The criticism here is that you shouldn't conclude soda causes violence. Rather, it may be that diet is linked to socio-economic status. Lower income teens consume more junk food, including sodas, and poverty itself is a risk factor for teen violence. Now if that story is true, the causal links shown here -- like, the exact way in which poverty leads to violence -- could be pretty complex and somewhat multi-staged, but the point is that this is a plausible alternative explanation that doesn't have soda even indirectly causing violence, so it's unwarranted to sound the alarm about the dangers of soda.
Let me put it another way. Even if it's true that violent people drink more soda, there's no reason to fully believe that drinking soda will make you more violent. That would be like assuming that eating more ice cream will cause more shark attacks. Ice cream and soda may be bad for you, but not in that way.
Chocolate eaters are more slim
The operative word here is 'may'. Also, 'may not' would equally apply.
Anyway, now some great news: Some tempting vices are good for you, like chocolate, smoking, curly fries, and breakfast! ...is what people who presume causation say.
"More frequent chocolate intake is linked to a lower body mass index," according to three University of California medical and economics researchers who published this finding. Their writing states that this association "could be causal," since chocolate might lessen the depositing of fat.
And cue the media frenzy. A BBC headline announced, "Chocolate 'May Help Keep People Slim,'" and a Wall Street Journal video with "It appears to make you thin" in its caption kicks off with, "It doesn't make you fatter."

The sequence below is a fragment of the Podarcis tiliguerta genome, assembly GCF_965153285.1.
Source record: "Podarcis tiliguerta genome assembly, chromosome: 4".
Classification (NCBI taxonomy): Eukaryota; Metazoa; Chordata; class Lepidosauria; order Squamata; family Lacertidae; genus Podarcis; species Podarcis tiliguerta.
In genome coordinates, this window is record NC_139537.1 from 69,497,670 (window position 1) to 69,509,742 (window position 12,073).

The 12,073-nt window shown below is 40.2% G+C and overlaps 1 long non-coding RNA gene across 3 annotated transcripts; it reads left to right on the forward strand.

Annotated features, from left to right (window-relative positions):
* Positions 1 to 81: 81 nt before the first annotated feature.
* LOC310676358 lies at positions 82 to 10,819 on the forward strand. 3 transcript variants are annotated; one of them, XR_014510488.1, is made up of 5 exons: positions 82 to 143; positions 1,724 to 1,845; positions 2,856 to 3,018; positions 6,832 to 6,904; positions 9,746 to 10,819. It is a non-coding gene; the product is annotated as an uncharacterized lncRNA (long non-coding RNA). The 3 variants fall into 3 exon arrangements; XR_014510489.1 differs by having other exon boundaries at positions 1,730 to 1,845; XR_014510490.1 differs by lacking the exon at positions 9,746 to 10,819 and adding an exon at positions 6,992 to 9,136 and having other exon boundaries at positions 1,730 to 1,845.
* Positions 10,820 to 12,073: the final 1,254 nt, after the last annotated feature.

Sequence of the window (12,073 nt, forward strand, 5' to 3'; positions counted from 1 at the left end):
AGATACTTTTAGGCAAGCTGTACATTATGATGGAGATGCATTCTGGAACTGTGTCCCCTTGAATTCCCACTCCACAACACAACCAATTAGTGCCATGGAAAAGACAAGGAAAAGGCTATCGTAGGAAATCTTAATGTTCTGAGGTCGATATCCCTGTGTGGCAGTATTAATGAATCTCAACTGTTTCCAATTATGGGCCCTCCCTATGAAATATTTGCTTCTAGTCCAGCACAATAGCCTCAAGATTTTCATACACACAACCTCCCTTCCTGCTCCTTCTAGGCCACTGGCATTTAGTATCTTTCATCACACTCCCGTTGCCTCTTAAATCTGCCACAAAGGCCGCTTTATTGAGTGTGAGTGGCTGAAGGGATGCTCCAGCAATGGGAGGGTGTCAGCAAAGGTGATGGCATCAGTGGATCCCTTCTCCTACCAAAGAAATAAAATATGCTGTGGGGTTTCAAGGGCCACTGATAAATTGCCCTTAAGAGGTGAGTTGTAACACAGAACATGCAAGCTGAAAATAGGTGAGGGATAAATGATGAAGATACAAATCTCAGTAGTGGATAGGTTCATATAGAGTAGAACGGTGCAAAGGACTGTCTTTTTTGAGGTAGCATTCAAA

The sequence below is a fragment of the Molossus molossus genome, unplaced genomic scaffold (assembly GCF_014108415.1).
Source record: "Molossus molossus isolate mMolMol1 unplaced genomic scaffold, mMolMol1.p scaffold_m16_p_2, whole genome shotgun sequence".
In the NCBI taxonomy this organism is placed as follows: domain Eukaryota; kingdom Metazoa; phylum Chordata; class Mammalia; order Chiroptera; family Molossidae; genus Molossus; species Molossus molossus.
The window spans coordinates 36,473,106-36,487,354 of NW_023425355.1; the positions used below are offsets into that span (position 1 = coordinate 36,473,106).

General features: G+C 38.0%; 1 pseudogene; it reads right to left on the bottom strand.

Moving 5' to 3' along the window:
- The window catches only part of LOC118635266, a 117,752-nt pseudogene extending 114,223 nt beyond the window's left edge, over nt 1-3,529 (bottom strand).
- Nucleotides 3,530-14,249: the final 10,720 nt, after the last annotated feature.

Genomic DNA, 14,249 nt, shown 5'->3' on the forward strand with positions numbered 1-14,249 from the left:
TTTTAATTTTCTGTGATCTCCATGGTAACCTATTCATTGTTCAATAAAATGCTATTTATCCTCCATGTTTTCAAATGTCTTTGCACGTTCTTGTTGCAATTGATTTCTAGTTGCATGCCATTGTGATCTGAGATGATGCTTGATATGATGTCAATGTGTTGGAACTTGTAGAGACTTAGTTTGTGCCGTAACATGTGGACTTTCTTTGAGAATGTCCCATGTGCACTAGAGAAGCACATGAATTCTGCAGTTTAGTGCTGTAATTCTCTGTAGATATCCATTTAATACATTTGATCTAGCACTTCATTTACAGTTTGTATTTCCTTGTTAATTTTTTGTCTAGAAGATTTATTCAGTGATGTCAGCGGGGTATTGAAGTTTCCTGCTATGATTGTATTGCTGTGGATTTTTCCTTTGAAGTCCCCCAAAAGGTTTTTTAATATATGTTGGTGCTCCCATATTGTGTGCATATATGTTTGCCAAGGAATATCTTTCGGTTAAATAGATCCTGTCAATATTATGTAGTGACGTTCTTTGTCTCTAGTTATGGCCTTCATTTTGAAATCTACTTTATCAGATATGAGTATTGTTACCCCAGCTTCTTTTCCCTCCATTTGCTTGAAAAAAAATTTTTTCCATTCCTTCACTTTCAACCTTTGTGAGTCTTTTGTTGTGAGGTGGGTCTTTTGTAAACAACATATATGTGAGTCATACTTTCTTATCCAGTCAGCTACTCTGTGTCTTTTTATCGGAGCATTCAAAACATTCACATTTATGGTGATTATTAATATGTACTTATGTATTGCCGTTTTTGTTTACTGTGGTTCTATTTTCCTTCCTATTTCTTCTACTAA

Now, I would say that people's passionate love for chocolate precipitates this wishful thinking and bold presumption of causation... but then again I can't really be sure what caused them to fudge it. It's funny 'cause it's true.
Correlation does not imply causation
Anyway, the discovery of a correlation between two items does not mean one causes the other, not even indirectly. It just doesn't necessarily tell us anything about any causal relationship. The hallways of universities and the chatrooms of the Internet echo with a frequent reminder of this utmost, dire warning:
"Correlation does not imply causation."
Statisticians absolutely scream this rule from the rooftops just as often as the popular press and big data hacks overlook it.
Now, looking at chocolate consumption and a lower body mass index, another plausible causal explanation would be that people reward themselves with chocolate when they lose weight. That is, lower weight leads to chocolate consumption, rather than the other way around.
Or, it could be that people just eat more chocolate because they weren't trying to lose weight in the first place because they were already thin.
Or another possibility is that poverty, which has been tied to higher weight, also makes chocolate less affordable, so people with a lower income weigh more on average and yet also eat less chocolate.